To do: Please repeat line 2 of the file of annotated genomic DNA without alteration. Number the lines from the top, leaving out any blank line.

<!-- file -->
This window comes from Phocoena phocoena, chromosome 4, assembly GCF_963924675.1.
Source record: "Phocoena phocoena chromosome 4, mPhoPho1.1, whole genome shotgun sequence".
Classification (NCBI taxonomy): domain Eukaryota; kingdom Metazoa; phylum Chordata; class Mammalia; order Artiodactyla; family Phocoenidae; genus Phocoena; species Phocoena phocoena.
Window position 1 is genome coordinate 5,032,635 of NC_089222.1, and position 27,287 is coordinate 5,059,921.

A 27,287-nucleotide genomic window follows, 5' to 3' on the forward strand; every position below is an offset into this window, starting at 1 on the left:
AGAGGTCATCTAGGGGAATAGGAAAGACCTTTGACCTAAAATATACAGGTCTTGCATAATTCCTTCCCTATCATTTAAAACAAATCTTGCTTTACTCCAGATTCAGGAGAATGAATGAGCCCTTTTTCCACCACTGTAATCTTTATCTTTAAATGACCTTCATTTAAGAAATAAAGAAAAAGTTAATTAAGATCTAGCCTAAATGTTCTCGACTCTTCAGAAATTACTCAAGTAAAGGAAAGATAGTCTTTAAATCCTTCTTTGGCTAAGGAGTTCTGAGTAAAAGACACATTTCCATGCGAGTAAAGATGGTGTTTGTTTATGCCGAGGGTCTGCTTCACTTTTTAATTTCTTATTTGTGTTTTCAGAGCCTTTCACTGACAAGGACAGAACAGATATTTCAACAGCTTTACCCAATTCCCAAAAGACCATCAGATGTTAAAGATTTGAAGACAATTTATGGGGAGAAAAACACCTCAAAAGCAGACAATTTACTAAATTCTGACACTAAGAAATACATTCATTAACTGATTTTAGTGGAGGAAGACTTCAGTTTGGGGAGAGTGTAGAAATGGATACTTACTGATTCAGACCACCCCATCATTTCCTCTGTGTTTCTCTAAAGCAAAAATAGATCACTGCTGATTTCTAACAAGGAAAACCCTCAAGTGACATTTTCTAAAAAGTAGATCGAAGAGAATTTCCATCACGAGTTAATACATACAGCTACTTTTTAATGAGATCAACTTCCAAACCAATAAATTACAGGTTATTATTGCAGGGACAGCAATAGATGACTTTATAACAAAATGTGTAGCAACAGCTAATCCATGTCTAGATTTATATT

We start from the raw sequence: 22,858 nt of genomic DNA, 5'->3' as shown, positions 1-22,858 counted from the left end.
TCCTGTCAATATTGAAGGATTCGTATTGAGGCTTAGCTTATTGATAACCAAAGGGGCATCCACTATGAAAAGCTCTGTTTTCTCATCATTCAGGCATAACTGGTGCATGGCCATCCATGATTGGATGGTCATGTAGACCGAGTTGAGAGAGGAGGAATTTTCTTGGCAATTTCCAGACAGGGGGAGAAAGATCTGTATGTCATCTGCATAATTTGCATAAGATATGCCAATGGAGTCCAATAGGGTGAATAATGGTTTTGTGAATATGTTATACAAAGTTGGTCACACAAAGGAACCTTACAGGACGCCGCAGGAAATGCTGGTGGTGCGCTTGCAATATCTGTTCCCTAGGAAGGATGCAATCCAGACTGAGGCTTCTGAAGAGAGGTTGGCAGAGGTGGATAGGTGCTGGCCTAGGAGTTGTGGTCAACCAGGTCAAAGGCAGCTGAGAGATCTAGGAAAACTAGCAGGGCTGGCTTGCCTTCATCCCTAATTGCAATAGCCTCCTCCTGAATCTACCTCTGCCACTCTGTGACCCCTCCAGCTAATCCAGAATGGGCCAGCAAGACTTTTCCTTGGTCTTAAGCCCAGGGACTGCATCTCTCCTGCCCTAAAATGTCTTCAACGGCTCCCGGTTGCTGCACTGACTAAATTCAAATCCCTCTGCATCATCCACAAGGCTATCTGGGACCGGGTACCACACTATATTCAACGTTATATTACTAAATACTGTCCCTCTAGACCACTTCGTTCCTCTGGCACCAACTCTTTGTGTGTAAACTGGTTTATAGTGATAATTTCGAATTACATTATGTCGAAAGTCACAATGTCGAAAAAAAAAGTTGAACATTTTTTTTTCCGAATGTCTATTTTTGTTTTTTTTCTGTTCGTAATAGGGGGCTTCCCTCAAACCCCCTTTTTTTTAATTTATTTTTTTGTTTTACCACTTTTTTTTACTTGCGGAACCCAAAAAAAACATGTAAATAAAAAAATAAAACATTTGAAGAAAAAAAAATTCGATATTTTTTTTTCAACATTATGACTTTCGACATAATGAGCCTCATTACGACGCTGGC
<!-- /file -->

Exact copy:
Source record: "Phocoena phocoena chromosome 4, mPhoPho1.1, whole genome shotgun sequence".